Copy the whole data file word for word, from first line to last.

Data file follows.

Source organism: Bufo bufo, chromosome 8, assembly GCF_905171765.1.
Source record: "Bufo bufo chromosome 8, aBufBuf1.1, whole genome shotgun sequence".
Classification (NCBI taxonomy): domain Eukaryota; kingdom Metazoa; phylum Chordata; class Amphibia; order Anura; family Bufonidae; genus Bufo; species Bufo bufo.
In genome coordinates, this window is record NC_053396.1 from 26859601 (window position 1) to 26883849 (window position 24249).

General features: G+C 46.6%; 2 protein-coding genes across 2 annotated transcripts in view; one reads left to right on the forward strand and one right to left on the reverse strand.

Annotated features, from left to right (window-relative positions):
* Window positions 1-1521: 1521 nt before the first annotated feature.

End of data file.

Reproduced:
Source organism: Bufo bufo, chromosome 8, assembly GCF_905171765.1.
Source record: "Bufo bufo chromosome 8, aBufBuf1.1, whole genome shotgun sequence".
Classification (NCBI taxonomy): domain Eukaryota; kingdom Metazoa; phylum Chordata; class Amphibia; order Anura; family Bufonidae; genus Bufo; species Bufo bufo.
In genome coordinates, this window is record NC_053396.1 from 26859601 (window position 1) to 26883849 (window position 24249).

General features: G+C 46.6%; 2 protein-coding genes across 2 annotated transcripts in view; one reads left to right on the forward strand and one right to left on the reverse strand.

Annotated features, from left to right (window-relative positions):
* Window positions 1-1521: 1521 nt before the first annotated feature.